After Saturday’s game against Arkansas, the Georgia-Florida football game was playing on the TV in the bus on the way back to Oxford.
It’s safe to say that Ole Miss co-offensive coordinator Dave Werner didn’t like what he saw.
“Let me put it to you this way: After about 15 minutes of watching it, I pulled out the laptop and decided to start grading our film,” Werner said. “I just did not want to watch any more of that because they were shutting down the No. 2 or 3 team in the country at that time. They’re obviously pretty good.”
In fact, Werner said that it may have been the best he’s seen the Georgia defense play so far this season.
“Last week, they probably played their best game of the season defensively,” he said. “They look like they’re clicking on all cylinders right now. They run a lot of different schemes that give you problems, and they’re going to mess with your protections.”
The Rebels have yet another defensive player who isn’t healthy at the moment, as senior linebacker Aaron Garbutt was hospitalized with flu-like symptoms.
“We had an issue with Aaron Garbutt and his health,” head coach Hugh Freeze said. “It’s just sickness; he’s dehydrated, and we put him in the hospital today, so not sure of his status.”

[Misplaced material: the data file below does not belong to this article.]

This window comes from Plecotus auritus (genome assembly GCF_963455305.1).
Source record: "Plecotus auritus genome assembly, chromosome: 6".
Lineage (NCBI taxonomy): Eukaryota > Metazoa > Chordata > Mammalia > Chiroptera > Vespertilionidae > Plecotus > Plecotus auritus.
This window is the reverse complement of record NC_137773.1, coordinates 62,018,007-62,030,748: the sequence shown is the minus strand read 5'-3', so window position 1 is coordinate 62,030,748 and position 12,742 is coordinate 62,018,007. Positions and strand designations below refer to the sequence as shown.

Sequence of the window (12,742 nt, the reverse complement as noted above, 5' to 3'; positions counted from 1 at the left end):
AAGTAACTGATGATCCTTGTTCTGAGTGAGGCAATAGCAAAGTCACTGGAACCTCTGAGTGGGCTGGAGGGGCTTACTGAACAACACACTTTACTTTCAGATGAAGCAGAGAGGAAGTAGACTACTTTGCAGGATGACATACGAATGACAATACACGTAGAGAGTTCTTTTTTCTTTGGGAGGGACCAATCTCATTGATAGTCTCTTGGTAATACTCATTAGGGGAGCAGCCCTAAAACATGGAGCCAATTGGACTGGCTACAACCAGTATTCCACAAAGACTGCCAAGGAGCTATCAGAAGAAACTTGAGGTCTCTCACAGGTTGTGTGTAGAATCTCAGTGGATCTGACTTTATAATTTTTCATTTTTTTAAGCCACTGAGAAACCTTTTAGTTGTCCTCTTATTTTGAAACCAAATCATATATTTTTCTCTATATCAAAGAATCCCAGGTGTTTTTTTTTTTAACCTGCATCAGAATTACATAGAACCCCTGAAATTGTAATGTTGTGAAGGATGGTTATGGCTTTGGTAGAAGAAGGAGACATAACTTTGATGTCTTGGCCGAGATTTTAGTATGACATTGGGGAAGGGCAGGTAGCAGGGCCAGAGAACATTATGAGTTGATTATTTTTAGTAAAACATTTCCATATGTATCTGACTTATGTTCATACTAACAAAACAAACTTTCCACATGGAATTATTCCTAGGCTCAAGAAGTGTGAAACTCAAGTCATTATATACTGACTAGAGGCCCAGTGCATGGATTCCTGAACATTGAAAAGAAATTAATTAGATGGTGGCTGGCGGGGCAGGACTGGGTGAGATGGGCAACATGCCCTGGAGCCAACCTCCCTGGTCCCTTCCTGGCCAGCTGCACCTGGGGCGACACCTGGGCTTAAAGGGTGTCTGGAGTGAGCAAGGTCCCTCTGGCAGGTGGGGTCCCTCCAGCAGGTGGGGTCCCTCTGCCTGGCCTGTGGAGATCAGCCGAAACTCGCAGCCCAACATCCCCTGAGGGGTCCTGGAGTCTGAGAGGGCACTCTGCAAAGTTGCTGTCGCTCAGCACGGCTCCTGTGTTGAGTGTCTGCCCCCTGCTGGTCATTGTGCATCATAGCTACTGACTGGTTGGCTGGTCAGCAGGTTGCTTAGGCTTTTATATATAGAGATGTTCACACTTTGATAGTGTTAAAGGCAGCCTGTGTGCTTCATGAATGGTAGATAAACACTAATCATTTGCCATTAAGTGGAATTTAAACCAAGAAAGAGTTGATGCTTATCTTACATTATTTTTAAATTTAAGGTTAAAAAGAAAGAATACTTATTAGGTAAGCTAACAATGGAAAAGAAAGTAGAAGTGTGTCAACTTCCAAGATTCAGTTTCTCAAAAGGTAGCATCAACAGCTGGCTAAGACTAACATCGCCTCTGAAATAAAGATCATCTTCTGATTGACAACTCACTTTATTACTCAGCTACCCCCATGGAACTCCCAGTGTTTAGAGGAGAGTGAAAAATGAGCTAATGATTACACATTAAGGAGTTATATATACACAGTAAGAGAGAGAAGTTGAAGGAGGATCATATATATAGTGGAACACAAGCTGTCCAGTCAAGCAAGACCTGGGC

Sophomore defensive back Senquez Golson still has not been cleared to practice and continues to undergo concussion tests.
“Senquez hasn’t been released yet, so it’s getting late in the week,” he said. “We’re going to have to play a lot of young kids; we’ll throw them in the fire and see how they do.”
Freshman defensive tackle Issac Gross was limited with a sore groin, but “he’ll be ready to go,” according to Freeze.
Freeze talks 30 for 30
The ESPN documentary “Ghosts of Ole Miss,” part of the “30 for 30” series, aired Tuesday night. The subject was the integration of Ole Miss in 1962 by James Meredith and the undefeated Ole Miss football season during that time.
“It was a powerful display of what really happened 50 years ago, and thank God that we’ve moved way beyond that, and we can be one family here at The University of Mississippi,” he said. “I’ve coached here three years, going on four, and not one time has a single kid come to me with any issue that they’ve had in that regard on our campus.
“It’s part of the history of not just North Mississippi, but also the South. It’s not a time that anyone is proud of, and we’re glad we’ve moved past that.”
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